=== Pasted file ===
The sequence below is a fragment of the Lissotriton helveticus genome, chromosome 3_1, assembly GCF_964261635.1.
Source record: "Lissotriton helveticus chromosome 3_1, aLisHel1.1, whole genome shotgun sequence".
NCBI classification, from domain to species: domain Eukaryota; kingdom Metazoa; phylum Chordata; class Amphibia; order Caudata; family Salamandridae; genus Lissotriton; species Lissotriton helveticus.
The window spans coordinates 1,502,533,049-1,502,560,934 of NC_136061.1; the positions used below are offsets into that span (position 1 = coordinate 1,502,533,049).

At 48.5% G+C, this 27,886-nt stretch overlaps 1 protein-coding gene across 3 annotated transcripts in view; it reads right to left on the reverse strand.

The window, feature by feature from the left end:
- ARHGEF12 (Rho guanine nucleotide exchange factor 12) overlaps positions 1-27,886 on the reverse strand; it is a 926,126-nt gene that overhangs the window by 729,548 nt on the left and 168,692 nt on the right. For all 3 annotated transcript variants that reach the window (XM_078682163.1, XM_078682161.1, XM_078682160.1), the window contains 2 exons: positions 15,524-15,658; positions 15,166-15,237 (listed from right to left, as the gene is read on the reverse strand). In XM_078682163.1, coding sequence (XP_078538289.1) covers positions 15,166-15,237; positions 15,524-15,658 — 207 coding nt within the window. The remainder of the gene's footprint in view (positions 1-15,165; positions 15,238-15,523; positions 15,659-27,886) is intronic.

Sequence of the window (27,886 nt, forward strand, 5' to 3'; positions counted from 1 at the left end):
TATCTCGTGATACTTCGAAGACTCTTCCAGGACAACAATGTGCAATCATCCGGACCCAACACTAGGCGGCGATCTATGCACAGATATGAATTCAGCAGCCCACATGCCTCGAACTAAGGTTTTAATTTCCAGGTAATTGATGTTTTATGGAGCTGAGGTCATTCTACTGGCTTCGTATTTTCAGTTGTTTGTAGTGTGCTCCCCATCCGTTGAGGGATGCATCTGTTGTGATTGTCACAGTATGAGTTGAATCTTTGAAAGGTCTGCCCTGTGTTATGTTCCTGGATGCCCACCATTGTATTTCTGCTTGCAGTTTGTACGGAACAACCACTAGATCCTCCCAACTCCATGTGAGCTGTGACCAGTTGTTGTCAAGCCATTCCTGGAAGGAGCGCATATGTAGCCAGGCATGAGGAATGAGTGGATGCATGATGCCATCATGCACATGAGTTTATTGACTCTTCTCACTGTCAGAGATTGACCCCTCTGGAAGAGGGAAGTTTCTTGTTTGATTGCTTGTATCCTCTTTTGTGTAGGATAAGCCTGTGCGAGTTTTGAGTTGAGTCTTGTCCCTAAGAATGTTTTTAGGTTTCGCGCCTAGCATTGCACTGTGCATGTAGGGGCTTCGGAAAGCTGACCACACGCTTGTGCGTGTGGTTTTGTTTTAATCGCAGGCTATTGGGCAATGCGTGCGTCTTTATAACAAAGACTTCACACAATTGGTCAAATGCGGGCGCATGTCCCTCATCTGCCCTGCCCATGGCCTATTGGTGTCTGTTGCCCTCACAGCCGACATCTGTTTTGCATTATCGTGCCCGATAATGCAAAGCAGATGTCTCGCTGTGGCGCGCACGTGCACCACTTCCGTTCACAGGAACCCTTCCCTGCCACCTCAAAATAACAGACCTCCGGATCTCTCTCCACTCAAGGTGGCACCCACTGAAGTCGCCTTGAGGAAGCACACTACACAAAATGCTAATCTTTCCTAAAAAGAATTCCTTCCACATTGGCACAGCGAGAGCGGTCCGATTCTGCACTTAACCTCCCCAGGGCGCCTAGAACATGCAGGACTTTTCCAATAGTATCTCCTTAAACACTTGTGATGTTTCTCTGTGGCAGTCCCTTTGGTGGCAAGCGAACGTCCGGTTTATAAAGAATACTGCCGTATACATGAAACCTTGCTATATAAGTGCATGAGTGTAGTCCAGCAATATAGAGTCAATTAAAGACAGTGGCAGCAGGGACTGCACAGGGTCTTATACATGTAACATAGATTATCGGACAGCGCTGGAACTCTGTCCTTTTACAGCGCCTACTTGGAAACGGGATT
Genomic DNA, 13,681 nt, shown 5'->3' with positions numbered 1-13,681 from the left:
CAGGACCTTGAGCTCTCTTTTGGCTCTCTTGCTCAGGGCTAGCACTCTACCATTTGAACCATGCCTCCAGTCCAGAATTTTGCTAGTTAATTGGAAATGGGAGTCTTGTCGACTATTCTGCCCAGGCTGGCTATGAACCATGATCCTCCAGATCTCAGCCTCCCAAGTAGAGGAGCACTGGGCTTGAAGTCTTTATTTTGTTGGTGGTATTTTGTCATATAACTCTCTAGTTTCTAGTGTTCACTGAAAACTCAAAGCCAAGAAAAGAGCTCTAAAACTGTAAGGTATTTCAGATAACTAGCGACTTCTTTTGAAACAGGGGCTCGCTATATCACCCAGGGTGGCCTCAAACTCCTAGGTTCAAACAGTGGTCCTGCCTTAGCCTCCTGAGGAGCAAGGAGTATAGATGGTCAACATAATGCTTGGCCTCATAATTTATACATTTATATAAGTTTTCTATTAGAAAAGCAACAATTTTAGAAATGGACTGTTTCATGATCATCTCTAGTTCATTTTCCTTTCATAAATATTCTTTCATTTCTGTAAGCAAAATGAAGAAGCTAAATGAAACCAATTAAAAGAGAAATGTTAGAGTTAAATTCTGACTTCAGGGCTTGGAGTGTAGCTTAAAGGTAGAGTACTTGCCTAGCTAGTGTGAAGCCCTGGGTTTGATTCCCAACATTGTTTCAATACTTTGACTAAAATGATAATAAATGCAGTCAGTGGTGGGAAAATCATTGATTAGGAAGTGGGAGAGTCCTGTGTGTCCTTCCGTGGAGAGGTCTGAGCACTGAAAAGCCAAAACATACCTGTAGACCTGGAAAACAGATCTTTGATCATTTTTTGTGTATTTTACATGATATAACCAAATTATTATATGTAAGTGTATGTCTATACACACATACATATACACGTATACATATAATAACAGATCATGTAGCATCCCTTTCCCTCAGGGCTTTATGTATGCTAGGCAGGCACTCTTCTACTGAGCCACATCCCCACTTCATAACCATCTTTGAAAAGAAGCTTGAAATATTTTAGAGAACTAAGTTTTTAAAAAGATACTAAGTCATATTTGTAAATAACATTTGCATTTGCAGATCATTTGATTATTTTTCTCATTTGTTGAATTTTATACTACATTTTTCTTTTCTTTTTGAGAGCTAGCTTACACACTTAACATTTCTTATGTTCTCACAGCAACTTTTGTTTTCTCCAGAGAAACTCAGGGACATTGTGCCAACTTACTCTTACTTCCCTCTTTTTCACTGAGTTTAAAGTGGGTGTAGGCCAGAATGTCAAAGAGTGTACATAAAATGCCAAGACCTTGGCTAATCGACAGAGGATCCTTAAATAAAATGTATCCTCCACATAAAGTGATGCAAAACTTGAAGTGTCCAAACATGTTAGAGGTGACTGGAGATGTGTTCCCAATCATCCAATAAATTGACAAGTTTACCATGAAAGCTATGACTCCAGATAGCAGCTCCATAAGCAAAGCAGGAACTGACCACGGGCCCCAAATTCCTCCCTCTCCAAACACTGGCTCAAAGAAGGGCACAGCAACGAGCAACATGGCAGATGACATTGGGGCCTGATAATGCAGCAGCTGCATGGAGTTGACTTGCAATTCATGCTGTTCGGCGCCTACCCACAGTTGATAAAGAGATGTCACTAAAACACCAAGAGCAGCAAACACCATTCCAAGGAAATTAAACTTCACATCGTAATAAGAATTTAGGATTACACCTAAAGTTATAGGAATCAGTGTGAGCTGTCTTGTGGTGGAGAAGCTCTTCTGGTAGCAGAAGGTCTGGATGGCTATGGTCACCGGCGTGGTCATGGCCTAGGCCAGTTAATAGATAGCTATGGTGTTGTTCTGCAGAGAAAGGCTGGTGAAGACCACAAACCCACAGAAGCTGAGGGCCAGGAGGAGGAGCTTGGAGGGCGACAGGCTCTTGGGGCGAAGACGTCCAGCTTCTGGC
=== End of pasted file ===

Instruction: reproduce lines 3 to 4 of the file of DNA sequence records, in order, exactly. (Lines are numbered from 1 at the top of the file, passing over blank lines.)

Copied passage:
NCBI classification, from domain to species: domain Eukaryota; kingdom Metazoa; phylum Chordata; class Amphibia; order Caudata; family Salamandridae; genus Lissotriton; species Lissotriton helveticus.
The window spans coordinates 1,502,533,049-1,502,560,934 of NC_136061.1; the positions used below are offsets into that span (position 1 = coordinate 1,502,533,049).